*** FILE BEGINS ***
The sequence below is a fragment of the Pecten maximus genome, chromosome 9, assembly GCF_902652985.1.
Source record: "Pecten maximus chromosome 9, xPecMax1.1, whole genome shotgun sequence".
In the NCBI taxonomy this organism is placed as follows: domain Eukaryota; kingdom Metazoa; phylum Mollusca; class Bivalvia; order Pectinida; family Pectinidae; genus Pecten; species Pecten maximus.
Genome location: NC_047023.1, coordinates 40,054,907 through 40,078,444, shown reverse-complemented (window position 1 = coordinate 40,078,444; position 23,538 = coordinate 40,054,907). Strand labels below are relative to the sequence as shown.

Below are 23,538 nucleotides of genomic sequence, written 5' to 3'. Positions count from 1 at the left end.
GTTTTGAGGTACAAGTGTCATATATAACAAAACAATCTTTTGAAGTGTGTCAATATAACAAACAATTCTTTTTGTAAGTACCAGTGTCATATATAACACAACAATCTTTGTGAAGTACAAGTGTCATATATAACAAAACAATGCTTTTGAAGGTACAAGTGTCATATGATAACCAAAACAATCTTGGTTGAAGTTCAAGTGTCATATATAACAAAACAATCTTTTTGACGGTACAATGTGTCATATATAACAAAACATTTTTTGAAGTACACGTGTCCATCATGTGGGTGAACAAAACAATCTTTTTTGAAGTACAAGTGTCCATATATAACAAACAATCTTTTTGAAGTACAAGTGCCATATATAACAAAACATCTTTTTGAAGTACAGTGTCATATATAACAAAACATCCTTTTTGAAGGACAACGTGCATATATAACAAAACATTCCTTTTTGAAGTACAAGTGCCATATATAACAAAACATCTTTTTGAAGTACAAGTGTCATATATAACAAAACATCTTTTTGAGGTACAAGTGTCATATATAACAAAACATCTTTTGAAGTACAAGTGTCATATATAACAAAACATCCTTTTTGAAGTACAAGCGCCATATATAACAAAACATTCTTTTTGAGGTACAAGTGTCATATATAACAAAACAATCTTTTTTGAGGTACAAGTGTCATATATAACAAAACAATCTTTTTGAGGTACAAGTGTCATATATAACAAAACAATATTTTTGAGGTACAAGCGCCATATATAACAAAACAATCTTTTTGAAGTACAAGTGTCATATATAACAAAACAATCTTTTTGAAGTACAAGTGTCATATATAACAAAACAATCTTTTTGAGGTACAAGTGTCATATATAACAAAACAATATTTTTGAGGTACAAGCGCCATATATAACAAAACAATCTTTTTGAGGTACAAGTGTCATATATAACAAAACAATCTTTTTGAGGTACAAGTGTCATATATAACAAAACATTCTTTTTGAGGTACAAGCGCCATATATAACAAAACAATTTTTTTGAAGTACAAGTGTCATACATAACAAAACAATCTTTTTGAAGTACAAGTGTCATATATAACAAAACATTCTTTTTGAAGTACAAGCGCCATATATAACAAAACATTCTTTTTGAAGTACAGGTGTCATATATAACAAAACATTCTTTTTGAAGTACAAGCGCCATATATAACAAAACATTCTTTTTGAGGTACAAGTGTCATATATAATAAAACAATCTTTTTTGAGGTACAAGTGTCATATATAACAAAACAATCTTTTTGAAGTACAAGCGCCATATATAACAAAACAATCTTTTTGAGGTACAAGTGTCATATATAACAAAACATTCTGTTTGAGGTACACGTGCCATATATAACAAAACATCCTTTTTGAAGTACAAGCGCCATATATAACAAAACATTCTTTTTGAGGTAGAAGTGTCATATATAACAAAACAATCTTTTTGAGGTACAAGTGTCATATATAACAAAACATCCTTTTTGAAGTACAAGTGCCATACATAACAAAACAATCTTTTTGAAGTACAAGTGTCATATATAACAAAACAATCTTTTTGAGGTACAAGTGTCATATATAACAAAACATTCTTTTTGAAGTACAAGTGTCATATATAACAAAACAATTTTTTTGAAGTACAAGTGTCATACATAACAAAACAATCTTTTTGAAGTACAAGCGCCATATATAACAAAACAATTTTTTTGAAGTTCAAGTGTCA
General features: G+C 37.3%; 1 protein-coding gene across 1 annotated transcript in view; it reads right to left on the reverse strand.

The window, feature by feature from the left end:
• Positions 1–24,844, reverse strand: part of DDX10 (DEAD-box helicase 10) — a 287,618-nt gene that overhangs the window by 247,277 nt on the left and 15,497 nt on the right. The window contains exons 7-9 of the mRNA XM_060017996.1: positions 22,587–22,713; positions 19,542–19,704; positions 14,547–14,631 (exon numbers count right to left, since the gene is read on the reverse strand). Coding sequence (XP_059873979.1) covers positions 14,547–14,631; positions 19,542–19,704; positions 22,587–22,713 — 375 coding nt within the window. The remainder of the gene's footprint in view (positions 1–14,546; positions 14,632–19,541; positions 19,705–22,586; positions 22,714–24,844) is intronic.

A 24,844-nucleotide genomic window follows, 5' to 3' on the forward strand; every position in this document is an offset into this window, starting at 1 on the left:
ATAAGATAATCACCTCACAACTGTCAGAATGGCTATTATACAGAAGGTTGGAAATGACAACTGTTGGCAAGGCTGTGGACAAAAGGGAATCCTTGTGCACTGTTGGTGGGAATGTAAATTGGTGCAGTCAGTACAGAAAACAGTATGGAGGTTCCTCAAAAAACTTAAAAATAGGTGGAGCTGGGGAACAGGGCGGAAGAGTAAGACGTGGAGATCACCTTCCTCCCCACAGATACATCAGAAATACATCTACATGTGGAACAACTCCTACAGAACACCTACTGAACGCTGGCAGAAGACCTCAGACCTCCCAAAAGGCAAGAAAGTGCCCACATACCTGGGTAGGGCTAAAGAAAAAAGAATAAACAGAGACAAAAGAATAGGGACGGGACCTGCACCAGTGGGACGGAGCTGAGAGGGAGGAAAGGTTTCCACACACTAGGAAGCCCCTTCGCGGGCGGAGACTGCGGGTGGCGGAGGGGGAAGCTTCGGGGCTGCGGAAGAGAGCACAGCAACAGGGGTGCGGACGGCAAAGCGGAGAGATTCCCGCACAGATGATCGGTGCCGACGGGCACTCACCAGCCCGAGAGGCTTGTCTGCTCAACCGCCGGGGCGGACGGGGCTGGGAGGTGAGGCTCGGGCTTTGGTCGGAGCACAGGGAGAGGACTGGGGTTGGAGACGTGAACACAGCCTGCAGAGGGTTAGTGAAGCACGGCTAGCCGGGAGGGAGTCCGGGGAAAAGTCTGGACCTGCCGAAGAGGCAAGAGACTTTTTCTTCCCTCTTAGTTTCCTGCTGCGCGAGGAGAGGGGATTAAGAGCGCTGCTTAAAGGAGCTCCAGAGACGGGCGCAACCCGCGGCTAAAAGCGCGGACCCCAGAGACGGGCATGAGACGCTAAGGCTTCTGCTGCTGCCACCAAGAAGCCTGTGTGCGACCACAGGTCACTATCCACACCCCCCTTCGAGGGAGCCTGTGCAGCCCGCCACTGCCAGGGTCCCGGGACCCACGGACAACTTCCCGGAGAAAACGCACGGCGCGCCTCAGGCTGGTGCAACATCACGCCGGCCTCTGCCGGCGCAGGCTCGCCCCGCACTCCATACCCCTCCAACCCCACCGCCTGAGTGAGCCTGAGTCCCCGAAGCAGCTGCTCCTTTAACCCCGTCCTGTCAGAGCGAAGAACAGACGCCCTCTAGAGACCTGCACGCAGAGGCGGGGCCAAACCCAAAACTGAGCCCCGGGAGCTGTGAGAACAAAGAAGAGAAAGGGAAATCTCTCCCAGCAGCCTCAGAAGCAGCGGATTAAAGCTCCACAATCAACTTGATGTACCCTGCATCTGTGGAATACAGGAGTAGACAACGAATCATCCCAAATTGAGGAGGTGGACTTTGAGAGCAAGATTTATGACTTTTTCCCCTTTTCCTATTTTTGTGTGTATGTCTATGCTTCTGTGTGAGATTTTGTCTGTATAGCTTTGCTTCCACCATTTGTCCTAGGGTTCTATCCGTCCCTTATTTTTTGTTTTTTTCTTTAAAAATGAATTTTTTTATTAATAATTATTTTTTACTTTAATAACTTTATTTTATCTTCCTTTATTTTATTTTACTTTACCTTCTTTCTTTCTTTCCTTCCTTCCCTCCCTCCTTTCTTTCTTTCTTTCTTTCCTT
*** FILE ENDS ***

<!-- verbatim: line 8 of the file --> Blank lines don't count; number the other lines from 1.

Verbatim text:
The window, feature by feature from the left end: